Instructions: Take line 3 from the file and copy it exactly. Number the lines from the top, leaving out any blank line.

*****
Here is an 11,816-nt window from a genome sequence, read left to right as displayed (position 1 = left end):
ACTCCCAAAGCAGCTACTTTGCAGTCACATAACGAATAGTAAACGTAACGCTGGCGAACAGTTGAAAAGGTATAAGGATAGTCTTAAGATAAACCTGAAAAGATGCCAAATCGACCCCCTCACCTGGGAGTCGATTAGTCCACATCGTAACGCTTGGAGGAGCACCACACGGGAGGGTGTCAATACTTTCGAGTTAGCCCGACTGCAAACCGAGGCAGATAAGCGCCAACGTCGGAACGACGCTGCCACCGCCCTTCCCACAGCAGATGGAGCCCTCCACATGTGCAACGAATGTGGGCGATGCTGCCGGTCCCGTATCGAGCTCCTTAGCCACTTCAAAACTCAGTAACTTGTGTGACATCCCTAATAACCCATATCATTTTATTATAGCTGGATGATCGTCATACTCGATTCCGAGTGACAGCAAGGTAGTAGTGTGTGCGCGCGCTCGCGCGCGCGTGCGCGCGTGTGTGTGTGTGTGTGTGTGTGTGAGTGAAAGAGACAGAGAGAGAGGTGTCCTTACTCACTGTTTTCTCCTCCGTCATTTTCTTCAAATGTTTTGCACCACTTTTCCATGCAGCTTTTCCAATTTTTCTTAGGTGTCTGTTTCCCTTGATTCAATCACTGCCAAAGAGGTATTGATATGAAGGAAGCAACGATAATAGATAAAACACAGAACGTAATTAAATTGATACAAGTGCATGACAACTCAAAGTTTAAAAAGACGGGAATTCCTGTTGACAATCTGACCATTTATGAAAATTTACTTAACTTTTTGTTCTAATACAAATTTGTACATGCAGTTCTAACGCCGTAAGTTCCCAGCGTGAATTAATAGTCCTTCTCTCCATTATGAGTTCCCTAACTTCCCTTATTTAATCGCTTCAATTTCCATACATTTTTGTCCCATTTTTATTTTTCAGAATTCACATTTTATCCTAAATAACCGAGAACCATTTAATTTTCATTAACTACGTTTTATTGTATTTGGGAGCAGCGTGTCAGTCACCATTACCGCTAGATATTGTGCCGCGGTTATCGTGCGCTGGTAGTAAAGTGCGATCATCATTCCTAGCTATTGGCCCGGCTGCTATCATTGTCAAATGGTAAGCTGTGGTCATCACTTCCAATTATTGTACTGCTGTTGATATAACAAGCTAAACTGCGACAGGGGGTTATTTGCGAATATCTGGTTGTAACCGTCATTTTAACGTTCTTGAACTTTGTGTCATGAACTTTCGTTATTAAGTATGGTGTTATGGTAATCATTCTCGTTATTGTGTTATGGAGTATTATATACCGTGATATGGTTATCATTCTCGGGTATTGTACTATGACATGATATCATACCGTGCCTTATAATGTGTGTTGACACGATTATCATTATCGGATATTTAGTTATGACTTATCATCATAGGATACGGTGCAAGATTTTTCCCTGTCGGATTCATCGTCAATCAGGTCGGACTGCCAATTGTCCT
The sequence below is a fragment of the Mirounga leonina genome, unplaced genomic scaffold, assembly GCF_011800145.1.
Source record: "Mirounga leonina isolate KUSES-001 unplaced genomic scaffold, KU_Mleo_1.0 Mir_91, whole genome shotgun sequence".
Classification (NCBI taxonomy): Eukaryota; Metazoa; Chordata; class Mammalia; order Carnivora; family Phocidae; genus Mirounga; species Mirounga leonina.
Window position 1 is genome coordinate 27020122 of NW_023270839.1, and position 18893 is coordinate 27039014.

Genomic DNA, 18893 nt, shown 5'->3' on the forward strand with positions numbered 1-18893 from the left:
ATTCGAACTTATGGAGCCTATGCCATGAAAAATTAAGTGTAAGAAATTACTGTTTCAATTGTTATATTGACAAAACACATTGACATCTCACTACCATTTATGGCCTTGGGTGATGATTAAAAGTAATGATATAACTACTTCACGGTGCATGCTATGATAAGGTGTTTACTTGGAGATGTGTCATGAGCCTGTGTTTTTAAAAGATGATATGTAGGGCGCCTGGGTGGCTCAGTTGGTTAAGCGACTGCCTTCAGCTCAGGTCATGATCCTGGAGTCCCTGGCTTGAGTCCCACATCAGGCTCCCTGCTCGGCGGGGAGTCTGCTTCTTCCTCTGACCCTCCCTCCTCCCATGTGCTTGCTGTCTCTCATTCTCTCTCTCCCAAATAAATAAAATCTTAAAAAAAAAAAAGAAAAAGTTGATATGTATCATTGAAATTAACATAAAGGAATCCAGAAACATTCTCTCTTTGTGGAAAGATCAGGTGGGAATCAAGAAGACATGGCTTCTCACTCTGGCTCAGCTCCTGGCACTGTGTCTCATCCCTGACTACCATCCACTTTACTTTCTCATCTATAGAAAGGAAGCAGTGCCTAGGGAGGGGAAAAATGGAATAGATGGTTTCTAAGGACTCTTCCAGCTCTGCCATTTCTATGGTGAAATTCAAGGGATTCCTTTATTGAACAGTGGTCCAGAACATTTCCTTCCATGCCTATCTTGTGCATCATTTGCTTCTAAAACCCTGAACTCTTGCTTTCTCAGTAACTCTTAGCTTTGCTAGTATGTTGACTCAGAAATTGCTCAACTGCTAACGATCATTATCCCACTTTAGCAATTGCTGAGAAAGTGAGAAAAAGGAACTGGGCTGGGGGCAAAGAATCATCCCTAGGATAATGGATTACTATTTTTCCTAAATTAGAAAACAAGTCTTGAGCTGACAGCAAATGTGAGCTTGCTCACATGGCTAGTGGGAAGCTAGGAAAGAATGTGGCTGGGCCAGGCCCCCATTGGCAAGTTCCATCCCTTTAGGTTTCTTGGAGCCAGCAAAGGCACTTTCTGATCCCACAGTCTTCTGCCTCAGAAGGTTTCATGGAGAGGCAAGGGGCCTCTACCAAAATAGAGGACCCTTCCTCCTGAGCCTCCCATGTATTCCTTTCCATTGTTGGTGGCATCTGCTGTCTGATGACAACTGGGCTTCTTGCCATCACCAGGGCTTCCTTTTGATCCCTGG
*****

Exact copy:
The sequence below is a fragment of the Mirounga leonina genome, unplaced genomic scaffold, assembly GCF_011800145.1.